Re-worlding is a series of seminars and lectures to stimulate reflection and debate on research in art, architecture and design. Re-worlding is co-jointly organised by:
In monthly seminars and lectures, re-worlding will focus on 6 perspectives relevant to facilitate this engagement with the world:
This seminar sets up a dialogue and exchange with MAU, Malmö University, K3. The session is moderated by Anna Seravalli and Ann Light.
This seminar dives into how findings in a particular and situated context can be connected to other actors in society: musea, art collectives, policy etc. It introduces us to how art and design researchers share their research with the world and enter into productive collaborations with the world and evaluate these collaborations.
Our initiatives for change require some feedback - to us - to know that what we are doing is achieving what we set out to - and to the world around us - be that funders or those we seek to engage in supporting or sponsoring our activities. When we reworld, we ask more of this process than many evaluation procedures can map to. There is some hint of ontological change and a journey to places beyond what we can know now. How is it possible to give confidence in the direction of travel when the issues are complex and intrinsically uncertain or indeterminable? The goal of this session is to look at reconnection as a process of valuing and making links between worlds, not only as ideas but as pathways that we seek to travel and to know we have travelled.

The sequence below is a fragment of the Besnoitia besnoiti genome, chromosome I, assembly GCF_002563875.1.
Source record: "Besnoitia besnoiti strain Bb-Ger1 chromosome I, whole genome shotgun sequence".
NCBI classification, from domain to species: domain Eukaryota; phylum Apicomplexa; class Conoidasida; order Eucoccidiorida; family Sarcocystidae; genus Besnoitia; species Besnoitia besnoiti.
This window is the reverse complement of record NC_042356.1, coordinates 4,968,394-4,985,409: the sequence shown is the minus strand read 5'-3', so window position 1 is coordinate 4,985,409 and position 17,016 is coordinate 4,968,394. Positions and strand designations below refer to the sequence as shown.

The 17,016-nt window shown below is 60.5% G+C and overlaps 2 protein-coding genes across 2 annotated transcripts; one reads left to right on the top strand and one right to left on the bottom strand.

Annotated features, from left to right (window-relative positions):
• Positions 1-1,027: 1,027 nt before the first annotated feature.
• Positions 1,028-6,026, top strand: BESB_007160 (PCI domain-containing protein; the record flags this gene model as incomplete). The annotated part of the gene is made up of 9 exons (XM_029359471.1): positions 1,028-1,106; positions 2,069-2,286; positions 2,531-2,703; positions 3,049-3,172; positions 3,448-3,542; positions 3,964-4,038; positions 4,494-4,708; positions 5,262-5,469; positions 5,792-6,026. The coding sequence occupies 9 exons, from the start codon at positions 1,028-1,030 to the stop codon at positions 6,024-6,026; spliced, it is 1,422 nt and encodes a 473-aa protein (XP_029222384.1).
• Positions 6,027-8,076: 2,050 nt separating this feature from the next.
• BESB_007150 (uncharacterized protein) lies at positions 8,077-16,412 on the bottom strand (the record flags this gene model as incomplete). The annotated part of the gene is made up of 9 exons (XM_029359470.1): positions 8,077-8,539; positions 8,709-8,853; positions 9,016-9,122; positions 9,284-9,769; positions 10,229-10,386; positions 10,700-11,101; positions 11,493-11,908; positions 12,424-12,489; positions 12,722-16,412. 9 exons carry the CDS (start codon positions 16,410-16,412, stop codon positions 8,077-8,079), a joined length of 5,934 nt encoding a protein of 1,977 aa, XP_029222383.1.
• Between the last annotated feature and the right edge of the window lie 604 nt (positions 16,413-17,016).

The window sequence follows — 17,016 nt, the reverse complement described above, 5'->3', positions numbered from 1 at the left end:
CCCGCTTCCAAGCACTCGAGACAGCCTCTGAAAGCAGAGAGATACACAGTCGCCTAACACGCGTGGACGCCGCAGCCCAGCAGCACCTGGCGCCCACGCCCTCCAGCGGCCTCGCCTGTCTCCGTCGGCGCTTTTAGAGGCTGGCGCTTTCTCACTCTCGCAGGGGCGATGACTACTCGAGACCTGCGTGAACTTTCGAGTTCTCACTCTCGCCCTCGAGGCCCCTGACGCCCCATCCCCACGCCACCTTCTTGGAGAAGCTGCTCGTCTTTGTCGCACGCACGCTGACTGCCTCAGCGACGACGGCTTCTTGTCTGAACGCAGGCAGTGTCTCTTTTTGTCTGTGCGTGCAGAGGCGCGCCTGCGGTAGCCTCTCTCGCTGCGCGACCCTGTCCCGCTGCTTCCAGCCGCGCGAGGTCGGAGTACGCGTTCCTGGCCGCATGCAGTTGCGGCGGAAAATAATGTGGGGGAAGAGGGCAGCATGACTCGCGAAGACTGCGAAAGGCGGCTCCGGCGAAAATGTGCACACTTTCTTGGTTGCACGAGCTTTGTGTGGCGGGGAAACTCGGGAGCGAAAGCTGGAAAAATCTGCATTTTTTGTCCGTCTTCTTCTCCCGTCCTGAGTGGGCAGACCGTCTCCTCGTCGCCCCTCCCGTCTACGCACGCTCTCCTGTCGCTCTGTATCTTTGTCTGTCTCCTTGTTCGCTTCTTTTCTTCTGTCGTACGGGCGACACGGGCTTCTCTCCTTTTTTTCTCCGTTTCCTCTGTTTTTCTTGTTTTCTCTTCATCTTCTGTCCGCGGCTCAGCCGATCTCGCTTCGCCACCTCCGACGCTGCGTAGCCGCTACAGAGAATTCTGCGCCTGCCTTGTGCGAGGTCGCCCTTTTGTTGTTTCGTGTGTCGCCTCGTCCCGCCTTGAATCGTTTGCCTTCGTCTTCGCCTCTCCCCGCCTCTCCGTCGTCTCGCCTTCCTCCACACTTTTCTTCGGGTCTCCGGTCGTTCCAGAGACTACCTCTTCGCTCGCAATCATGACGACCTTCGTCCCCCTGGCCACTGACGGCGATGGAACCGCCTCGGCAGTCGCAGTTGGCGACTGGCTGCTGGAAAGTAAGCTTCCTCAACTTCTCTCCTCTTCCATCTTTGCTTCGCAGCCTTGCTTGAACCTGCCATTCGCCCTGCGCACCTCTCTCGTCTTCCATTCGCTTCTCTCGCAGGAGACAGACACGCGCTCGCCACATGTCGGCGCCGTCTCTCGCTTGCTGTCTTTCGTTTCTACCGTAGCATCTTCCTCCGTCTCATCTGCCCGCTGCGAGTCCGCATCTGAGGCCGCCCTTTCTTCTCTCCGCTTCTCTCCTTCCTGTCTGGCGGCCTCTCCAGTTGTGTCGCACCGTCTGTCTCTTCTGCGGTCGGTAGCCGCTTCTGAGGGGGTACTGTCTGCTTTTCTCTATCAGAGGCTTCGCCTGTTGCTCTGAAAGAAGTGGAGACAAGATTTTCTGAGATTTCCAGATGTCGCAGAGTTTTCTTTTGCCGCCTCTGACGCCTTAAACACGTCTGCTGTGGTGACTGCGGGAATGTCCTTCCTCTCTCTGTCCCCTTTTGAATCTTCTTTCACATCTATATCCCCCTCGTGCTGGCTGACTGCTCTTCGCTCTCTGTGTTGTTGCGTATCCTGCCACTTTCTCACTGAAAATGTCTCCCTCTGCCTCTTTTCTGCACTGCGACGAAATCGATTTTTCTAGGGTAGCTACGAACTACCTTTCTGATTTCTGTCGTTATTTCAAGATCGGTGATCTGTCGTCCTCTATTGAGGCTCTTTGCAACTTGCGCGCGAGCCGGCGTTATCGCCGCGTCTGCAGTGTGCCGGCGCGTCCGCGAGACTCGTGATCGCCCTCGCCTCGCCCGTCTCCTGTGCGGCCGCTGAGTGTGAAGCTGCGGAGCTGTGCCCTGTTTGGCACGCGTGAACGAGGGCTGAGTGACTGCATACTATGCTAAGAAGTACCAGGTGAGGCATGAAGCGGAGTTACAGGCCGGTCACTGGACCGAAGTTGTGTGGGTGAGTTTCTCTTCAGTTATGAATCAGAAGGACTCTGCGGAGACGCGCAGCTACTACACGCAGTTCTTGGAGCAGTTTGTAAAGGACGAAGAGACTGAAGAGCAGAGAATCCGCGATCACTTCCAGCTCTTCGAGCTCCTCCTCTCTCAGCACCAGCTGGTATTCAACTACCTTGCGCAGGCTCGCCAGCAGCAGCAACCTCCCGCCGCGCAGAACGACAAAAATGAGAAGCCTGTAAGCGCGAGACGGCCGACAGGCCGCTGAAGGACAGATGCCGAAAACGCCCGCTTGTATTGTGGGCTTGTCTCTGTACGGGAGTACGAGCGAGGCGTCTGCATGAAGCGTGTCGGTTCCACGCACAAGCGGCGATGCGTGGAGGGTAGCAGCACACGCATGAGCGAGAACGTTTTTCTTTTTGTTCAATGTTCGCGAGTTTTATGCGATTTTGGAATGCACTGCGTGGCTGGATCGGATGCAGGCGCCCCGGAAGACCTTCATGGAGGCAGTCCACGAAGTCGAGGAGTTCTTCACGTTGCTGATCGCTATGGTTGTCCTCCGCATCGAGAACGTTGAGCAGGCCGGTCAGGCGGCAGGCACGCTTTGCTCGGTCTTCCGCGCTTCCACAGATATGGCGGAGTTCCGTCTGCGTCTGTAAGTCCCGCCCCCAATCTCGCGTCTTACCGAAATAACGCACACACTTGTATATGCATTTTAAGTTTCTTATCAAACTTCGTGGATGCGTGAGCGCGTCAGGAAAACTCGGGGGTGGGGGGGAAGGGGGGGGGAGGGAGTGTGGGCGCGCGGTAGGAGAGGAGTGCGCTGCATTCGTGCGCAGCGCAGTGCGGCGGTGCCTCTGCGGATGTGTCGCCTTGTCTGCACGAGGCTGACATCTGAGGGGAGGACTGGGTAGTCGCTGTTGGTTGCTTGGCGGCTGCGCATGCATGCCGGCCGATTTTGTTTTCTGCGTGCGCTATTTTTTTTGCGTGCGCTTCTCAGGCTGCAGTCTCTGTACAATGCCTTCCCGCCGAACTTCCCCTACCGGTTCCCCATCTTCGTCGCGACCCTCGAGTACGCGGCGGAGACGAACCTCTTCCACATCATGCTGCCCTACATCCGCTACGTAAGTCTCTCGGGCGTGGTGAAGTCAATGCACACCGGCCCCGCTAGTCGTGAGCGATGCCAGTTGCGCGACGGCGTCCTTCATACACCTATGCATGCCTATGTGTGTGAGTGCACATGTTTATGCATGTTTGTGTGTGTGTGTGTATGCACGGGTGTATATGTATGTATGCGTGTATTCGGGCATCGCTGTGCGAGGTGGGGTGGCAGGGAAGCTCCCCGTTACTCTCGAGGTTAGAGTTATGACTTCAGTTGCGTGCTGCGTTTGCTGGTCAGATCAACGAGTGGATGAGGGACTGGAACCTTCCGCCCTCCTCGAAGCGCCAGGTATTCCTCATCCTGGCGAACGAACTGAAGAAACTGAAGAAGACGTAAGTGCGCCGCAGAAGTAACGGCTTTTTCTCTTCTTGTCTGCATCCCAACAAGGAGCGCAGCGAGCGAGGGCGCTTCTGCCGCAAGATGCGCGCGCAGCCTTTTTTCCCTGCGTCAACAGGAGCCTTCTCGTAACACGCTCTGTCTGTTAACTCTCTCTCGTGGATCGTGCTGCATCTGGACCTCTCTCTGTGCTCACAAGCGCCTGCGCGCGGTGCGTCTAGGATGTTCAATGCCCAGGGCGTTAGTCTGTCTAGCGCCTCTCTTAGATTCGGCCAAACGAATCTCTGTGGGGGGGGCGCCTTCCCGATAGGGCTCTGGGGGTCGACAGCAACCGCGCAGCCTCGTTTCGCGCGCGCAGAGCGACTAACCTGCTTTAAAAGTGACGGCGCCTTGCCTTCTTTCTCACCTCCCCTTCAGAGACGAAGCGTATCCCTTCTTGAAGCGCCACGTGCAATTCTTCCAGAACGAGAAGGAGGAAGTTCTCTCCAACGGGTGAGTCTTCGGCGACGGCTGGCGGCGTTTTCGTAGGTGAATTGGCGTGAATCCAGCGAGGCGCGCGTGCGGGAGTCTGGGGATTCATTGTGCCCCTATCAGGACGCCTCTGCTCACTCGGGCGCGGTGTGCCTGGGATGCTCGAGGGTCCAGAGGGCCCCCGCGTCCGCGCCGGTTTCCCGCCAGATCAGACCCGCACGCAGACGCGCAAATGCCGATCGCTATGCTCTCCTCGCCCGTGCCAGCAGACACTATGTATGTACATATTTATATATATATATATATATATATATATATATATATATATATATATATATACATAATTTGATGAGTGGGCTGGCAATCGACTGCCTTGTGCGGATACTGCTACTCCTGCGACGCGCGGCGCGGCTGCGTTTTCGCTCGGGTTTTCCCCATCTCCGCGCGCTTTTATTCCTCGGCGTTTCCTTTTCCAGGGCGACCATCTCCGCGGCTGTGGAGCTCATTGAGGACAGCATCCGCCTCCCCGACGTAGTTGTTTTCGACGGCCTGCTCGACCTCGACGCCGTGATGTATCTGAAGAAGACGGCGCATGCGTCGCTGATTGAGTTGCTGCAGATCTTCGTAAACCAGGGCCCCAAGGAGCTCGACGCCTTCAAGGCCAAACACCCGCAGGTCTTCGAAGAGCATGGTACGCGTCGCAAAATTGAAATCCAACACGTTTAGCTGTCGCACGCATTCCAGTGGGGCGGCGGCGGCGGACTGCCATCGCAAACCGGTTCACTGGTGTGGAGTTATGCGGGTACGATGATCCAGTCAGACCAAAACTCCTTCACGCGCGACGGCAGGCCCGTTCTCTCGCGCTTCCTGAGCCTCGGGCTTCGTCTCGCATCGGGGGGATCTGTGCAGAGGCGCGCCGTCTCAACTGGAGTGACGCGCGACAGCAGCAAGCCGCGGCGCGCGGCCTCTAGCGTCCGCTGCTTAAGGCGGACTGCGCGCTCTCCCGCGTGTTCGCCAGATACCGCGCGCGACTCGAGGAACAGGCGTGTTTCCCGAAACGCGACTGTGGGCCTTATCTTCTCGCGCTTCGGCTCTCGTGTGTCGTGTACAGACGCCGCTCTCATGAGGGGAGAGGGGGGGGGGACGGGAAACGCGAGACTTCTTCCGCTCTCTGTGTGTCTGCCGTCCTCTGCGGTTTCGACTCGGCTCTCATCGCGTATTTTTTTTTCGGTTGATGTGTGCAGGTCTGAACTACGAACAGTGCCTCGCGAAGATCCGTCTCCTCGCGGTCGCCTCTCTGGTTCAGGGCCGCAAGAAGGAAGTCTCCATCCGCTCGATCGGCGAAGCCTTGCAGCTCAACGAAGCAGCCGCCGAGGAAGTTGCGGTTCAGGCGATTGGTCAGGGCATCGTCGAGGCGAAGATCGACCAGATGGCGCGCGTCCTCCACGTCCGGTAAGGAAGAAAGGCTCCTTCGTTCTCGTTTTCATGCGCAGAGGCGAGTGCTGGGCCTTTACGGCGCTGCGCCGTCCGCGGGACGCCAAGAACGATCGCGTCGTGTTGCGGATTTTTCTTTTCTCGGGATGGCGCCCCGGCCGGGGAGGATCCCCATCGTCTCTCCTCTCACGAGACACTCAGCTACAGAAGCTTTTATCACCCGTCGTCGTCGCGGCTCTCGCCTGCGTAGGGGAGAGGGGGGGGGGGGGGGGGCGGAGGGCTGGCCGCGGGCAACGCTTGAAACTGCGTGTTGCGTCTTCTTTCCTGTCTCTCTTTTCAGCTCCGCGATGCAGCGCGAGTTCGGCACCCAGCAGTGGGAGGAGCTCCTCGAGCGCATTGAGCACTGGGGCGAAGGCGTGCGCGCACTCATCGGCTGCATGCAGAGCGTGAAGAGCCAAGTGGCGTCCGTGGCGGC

Organised as a dialogue between four academics-practitioners we reflect on the practice of creating the right environment (open public structure) to re-imagining today’s society, making use of design and art as medium.
Our Keynote Speakers:
The purpose of the seminar is threefold. Firstly, the seminar addresses how to link (or not to link) autonomous artistic and design research to private and public institutional frameworks in order to generate research results with a strong impact on society. Secondly, it creates awareness about intellectual property rights (“IP”), and in particular IP at UHasselt. Lastly, it tackles different types of dissemination and exploitation in art and design research, duly taking into account the interests of all parties involved: the PhD student, the promoter, and on a larger scale the university and also the society as a whole.
The seminar will be structured as follows:
Session 1: Lunch session (12h00 - 13h30) - break
Session 2: The protection of works of (applied) arts under copyright law (14h00 - 14h45)
Session 3: IP at UHasselt and ARK (14h45 - 15h15) - break
Session 4: Dissemination and exploitation of research results (15h30 - 17h00)